But just as togetherness matters, so does individual personality. Nobody wants to see five completely identical starlets, all blending together, their personalities indistinguishable from one another. But most bands choose to present this through an intermediary — with a good PR manager leading the way, with loads of interviews on the road, with time and patience, perhaps, we’d have seen that Emma was the cute one or that Mel C could do both girly and butch. The Spice Girls didn’t want that, so instead we get a pretty egalitarian division of labour — each member except Victoria (then out of the country on family business, therefore setting her up for 24+ years of “she can’t sing”) stepping up to the mic, singing a line each. It’s a thrill just to hear four different voices serenading you, and figuring out who’s singing what — maybe the way they sing these lines is a tease in itself, letting us guess at the personalities behind the voices. The famous rap that Mel B belts out two-thirds of the way into the song doesn’t really do much to set the table for all the other girls — Geri and Mel C simply get compared with each other (“got G like MC”) and she herself simply leaves us dangling with a “haha, you’ll see!”. But that, in itself, serves her well — it’s her voice we’ve been hearing the most throughout, providing the laugh and the catchy refrain at the very beginning. If you haven’t been paying attention to her, well then more fool you.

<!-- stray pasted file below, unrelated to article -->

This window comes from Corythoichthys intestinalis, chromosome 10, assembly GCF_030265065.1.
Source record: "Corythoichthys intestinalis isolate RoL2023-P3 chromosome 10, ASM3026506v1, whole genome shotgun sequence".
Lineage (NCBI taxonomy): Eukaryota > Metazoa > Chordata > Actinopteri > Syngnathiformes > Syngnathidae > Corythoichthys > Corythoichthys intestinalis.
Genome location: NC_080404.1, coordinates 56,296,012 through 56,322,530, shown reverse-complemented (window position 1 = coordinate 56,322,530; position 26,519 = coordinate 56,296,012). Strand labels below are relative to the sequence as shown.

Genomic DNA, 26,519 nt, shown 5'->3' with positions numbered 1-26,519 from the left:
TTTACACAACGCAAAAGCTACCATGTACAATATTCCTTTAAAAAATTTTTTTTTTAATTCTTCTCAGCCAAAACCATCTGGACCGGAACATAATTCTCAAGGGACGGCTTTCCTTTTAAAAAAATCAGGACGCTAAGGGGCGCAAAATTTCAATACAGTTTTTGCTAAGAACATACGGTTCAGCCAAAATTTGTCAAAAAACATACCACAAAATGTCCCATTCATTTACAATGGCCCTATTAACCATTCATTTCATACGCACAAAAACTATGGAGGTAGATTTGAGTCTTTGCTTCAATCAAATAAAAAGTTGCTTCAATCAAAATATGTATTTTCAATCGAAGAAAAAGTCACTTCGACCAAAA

None of that works, however, if you can’t show all of this in action — you can’t sell personalities on sound alone, not in this day and age. Enter the music video, shot a couple of months before their debut. Just as the song begins with Mel B running up to the mic and stealing your attention with a laugh, the MV begins with the five Girls running out of the shadows and into the limelight, and then for the next three-and-a-half minutes it’s complete anarchy as they tear their way through the London St. Pancras Hotel, flagrantly disregarding the rules at every turn. But what sounds like a simple concept — the young tearing through something establishment — is a glorious thing to behold when you look at how much fun they seem (seem) to be having, and how much contrast director Johan Camitz draws between the two. Almost everyone else in that hotel is dressed up to the nines and have an average age of 79 — which makes the Girls’ interactions with them so hilarious and so weird. (Only one woman tries to join in the fun, but she gives a distinct air of the European fashionista — in other words, someone who’s the complete opposite of the Britain they were taking down.) While everyone in that hotel acts scandalized and afraid of media exposure, the girls are giving it their all, doing backflips and dance routines on tables and stairways and generally having the time of their lives kissing everybody who comes their way. At one point, they take the papers at the reception and scatter them everywhere, and the message is clear: we’re breaking down the doors of what is acceptable with our chaos — and you, everyone, are welcome to our new world.